9 - before - garden area
BEFORE:  Unused, weedy area west of the existing shed

 

10 - after - garden area
AFTER:  A raised vegetable garden for the children to learn about growing food
 
Photos by Alice Webb and the Webster Square Day Care Center staff

Deco Details

Straying once again from the subject of landscape architecture, I am posting some photos of my favorite style of historic architecture. Art Deco buildings are not very common in the northeastern U.S., and I always get excited when I see a well-designed structure in this style, especially those with interesting details. Below are a few examples I’ve photographed during the last couple of years. Also, you can check out more on this subject in two of my previous posts: Miami Beach Art Deco and Art Deco in New York City.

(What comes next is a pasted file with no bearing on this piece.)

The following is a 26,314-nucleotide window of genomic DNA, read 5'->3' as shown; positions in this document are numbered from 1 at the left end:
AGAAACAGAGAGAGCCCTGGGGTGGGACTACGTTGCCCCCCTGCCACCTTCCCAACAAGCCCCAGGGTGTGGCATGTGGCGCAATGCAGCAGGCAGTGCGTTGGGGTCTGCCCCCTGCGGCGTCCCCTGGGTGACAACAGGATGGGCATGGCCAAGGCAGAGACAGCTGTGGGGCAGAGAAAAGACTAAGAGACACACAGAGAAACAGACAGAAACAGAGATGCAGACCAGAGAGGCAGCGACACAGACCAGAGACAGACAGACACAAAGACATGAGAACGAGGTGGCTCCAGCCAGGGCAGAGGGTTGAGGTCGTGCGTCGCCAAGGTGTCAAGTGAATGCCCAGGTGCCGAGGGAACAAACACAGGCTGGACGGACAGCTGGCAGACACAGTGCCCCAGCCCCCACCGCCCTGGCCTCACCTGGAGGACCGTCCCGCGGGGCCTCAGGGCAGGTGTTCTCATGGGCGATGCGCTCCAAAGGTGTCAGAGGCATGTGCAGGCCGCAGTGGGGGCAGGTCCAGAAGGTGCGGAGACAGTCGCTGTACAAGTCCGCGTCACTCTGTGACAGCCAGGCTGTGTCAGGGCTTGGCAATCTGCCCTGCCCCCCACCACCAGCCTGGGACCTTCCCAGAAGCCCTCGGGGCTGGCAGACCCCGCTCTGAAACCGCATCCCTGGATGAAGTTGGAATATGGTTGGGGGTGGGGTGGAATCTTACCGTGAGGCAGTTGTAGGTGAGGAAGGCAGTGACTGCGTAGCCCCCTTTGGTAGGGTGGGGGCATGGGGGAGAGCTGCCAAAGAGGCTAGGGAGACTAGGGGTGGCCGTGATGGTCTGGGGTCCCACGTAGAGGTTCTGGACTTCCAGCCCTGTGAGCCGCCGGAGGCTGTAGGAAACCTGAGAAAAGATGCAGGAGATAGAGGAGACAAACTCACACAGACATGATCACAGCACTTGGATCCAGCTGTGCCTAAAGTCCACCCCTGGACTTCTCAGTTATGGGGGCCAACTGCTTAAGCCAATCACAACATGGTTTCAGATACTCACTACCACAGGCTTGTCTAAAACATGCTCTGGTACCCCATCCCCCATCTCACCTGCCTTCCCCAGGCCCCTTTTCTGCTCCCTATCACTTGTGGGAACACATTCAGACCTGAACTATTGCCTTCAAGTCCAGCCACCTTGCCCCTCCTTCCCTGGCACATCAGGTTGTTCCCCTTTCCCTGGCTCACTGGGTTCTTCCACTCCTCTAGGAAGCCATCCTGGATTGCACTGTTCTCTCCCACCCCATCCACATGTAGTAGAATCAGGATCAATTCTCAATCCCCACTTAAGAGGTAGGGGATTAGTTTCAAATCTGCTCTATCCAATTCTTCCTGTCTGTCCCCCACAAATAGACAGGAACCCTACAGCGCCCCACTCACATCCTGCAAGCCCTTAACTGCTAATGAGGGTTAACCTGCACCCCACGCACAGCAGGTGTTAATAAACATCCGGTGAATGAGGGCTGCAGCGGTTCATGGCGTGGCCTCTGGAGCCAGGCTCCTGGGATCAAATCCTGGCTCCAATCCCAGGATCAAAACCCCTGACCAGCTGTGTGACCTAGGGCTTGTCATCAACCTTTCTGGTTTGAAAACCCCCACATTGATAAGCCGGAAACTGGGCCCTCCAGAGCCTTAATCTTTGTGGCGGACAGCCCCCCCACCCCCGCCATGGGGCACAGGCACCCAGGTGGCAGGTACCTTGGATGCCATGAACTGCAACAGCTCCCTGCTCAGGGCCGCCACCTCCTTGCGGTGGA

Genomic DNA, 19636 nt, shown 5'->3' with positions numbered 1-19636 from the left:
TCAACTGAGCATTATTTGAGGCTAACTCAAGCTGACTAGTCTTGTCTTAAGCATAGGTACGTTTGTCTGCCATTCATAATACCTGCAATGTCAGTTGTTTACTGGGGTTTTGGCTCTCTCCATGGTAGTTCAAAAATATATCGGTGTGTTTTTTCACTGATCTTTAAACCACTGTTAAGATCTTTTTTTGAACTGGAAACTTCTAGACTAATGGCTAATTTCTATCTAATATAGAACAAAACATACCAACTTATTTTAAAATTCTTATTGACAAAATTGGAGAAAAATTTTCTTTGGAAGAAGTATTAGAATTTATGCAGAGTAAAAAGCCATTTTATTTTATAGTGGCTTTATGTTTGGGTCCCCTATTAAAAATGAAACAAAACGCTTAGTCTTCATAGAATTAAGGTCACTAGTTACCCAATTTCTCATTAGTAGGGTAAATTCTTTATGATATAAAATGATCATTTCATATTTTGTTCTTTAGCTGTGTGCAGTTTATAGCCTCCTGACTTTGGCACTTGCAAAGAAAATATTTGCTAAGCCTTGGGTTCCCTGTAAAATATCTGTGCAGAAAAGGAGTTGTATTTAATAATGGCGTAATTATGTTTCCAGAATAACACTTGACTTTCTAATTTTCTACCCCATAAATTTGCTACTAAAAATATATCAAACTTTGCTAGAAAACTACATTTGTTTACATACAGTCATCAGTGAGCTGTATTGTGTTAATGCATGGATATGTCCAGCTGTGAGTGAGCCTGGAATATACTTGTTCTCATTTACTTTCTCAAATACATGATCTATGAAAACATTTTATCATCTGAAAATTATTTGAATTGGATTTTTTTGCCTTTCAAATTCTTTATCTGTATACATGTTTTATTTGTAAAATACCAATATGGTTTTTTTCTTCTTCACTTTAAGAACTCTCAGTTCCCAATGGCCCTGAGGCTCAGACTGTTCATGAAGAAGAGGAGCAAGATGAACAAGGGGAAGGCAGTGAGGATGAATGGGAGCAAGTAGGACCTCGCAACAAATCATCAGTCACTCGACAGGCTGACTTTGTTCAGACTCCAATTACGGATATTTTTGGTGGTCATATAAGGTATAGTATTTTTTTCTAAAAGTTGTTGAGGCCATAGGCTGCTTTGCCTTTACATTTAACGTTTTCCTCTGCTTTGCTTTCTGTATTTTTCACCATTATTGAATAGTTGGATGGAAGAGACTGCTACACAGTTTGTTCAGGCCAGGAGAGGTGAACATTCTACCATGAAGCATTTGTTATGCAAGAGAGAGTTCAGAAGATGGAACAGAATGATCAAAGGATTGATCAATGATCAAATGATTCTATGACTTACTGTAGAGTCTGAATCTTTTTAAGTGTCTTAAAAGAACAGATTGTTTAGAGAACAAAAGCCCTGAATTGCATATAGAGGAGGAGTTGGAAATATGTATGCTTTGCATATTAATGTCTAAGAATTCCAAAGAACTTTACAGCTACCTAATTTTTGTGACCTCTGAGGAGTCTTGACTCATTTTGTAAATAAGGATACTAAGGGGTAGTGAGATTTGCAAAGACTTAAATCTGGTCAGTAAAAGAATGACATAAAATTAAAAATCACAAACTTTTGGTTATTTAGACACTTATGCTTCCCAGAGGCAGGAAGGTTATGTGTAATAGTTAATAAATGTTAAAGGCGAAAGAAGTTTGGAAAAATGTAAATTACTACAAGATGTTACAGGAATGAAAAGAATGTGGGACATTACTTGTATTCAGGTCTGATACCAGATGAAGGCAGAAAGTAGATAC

A - 111 Eighth Avenue NYC
111 Eighth Avenue building, New York City
 
B - American Radiator Bldg. NYC
American Radiator building, New York City
 
F - Film Center NYC
Film Center building, New York City
 
E - Higgins Armory Building, Worcester MA
Higgins Armory building (former museum), Worcester, MA
 
D - Empire Diner NYC
Empire Diner, New York City
 
G - Grand theater, Ellsworth ME
Grand Theater, Ellsworth, ME
 
H - Greenwich Substation NYC
Greenwich Substation, New York City
 
I - NET&T bldg in Worcester MA
New England Telephone and Telegraph Co. building, Worcester, MA
 
C - Coca cola bldg in Worcester MA
Coca Cola building (former bottling plant), Worcester, MA
 
J - Salvation Army Bldg. 1 NYC
Salvation Army building, New York City
 
K - Salvation Army Bldg. 2 NYC
Salvation Army building, New York City
 
L - Starrett-Lehigh Bldg. NYC
Starrett-Lehigh building, New York City
 
Photos by Alice Webb, except Higgins Armory building photo (obtained from Wikimedia Commons, and cropped).